There is no need for anything new,” Osceola said. “Cutting trees to build a road isn’t green. The greenest thing would be to use the bike paths we have already,” she said.
VIDEO: Betty Osceola on Environmental Issues Facing the Everglades
The Miccosukee tribe issued an official comment letter against the ROGG draft plan that includes a list of federal acts it alleges it breaks, including skipping initial tribal consultation before commissioning the feasibility study.
There are now over 400 miles of paved and unpaved trails for hiking and biking already throughout the Everglades, according to a Sierra Club Calusa Group ROGG letter opposing the project signed by dozens of concerned citizens and local business owners located along the route of the proposed bike path.
Since writing the letter, after further analysis we realized the number of existing trails could be over 800,” John Scott, Chairman of the Sierra Club Calusa Group told DeSmog.
Damage caused by building existing paths was done and paid for decades ago, the letters states, and asking taxpayers to pay the bill for this $140 million project plus maintenance at a rate of $7,500 per mile per year, doesn’t make sense. 
The letter concludes, “This project is an unnecessary use of public funds while community benefits are minimal and dubious in value.”
Among other problems the new path will create, the letter argues that the new path will make conditions for those who useU.S. Route 41 more dangerous. The bike path would eliminate existing shoulder space where locals traditionally stop and fish. 
The River of Grass Draft Feasibility Study and Master Plan, released in May by the National Park Service, prepared by AECOMTechnical Services, identifies more than 20 wildlife species that could be affected by the ROGG, including the endangered Florida panther.
According to the Miami-Dade County Parks Department, the final feasibility study, paid for with a $1 million federal grant, will be released by January 2016.
As a decision on the project looms seven years after it was initiated, the ROGG is losing support.
The Naples Pathway Coalition, a nonprofit that advocates for safe roads for bicyclists and pedestrians that originally proposed the project in 2006, withdrew its support. Though the group has not condemned the ROGG, Beth Brainard, the coalition's executive director, told  Broward Palm Beach New Times, that the organization feels its resources are better spent working on other projects.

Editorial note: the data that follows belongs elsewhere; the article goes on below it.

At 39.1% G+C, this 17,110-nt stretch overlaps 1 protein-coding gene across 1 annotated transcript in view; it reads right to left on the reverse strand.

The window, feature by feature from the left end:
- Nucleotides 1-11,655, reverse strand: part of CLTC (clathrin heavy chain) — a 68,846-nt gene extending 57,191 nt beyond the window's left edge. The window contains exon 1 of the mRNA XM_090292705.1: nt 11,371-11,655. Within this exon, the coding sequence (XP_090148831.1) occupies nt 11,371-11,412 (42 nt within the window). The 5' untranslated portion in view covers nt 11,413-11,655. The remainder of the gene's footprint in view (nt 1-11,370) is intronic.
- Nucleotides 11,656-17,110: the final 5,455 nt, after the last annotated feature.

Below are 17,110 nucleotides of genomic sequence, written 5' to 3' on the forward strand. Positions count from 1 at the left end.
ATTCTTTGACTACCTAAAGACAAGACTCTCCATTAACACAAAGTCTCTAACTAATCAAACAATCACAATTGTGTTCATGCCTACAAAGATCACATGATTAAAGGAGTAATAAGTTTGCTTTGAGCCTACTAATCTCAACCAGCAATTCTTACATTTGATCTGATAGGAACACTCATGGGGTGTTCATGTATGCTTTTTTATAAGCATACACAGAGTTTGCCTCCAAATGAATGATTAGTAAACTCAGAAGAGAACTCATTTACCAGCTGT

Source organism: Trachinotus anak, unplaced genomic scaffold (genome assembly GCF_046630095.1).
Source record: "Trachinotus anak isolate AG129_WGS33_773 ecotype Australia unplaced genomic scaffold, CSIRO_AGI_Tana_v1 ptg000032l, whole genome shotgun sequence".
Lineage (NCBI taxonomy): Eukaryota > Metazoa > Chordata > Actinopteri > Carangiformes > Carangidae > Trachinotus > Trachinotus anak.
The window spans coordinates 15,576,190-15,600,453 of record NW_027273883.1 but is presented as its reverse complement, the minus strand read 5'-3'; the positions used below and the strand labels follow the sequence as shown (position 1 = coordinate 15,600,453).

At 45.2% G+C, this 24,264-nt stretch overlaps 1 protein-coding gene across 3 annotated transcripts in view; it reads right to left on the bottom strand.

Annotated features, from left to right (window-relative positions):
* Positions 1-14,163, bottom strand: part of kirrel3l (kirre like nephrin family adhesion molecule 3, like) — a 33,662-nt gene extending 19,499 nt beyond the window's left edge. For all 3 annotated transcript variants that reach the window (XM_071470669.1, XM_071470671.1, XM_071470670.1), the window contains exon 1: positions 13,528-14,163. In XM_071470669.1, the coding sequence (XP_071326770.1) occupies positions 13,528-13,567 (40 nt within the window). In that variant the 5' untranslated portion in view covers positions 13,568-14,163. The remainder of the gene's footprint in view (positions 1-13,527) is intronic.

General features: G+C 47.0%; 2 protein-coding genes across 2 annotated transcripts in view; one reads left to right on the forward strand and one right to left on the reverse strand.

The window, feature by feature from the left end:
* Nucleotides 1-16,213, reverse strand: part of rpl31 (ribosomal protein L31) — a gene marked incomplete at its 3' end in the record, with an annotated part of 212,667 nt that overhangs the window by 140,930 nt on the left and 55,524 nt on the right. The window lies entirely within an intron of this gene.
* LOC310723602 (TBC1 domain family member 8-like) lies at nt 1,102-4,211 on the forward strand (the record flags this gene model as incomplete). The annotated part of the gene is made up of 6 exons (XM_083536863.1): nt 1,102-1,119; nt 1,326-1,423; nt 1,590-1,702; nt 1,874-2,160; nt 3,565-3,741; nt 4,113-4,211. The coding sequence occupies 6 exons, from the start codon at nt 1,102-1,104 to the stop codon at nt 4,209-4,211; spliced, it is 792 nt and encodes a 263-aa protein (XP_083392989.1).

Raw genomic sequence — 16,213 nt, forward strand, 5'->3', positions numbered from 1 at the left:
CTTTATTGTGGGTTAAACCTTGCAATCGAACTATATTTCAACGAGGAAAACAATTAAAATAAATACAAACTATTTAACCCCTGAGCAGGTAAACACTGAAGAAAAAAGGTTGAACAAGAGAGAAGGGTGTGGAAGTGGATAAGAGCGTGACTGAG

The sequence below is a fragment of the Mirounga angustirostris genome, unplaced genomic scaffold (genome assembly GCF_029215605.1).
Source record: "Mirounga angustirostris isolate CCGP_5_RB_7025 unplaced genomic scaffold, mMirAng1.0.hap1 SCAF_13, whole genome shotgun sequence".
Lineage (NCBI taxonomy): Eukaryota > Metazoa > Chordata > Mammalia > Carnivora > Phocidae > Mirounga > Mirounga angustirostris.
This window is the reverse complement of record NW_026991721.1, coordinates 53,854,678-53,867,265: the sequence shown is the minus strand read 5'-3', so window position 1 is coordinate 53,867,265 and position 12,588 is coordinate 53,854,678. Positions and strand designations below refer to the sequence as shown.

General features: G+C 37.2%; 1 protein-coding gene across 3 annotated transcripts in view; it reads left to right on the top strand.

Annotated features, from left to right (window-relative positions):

The Miami Dade Government has a page on its website about the plans for the ROGG that is arguably an endorsement – it doesn’t mention any potential negative outcomes.
DeSmog asked whether the Miami-Dade County Parks, Recreation and Open Spaces Dept. supported the bike path.  Mark A. Heinicke, senior park planner and project manager for the ROGG, didn’t answer the question. Instead, Heinicke referred DeSmog to an advocacy group called Friends of the River of Grass Greenway (FROGG) to get more information, and sent a list of “quick facts” about the project that states: “No decision has been made to move forward on this project at this time.”
Maria I. Nardi, chief of Planning and Design Excellence with the parks department would not indicate one way or the other where the department stands. She wrote in an email: “The Parks Department is simply facilitating the Feasibility Study, various path options have been presented, and Federal agencies are responsible for making a final decision on the project.“
Osceola sees the Parks Department’s lack of commitment as a sign the tide is turning against the project.
However, even without the path, the Everglades is still under constant threat. “Today’s Everglades cannot sustain human life in the way it did for our ancestors,” Osceola said. “Now to exist here, you have to bring in food and water. People have been advised not to eat more than one meal of fish caught in the Everglades a week due to the high level of phosphate and mercury pollution.”
Another threat is the expansion of drilling in the Everglades. Oil extraction is already taking place at the Raccoon Point oil fields, inside the Big Cypress National Preserve. 
When learning about the project proposal, the word “collocate” made Osceola and others question if the bike path isn’t just a way to get taxpayers to cover needed infrastructure to expand oil and gas operations. 
The Parks Department did not comment on what potential elements could be collocated with the ROGG. However, the department has previously claimed: “No part of this study is intended to promote development nor does it in any way analyze or allow for oil or gas exploration.”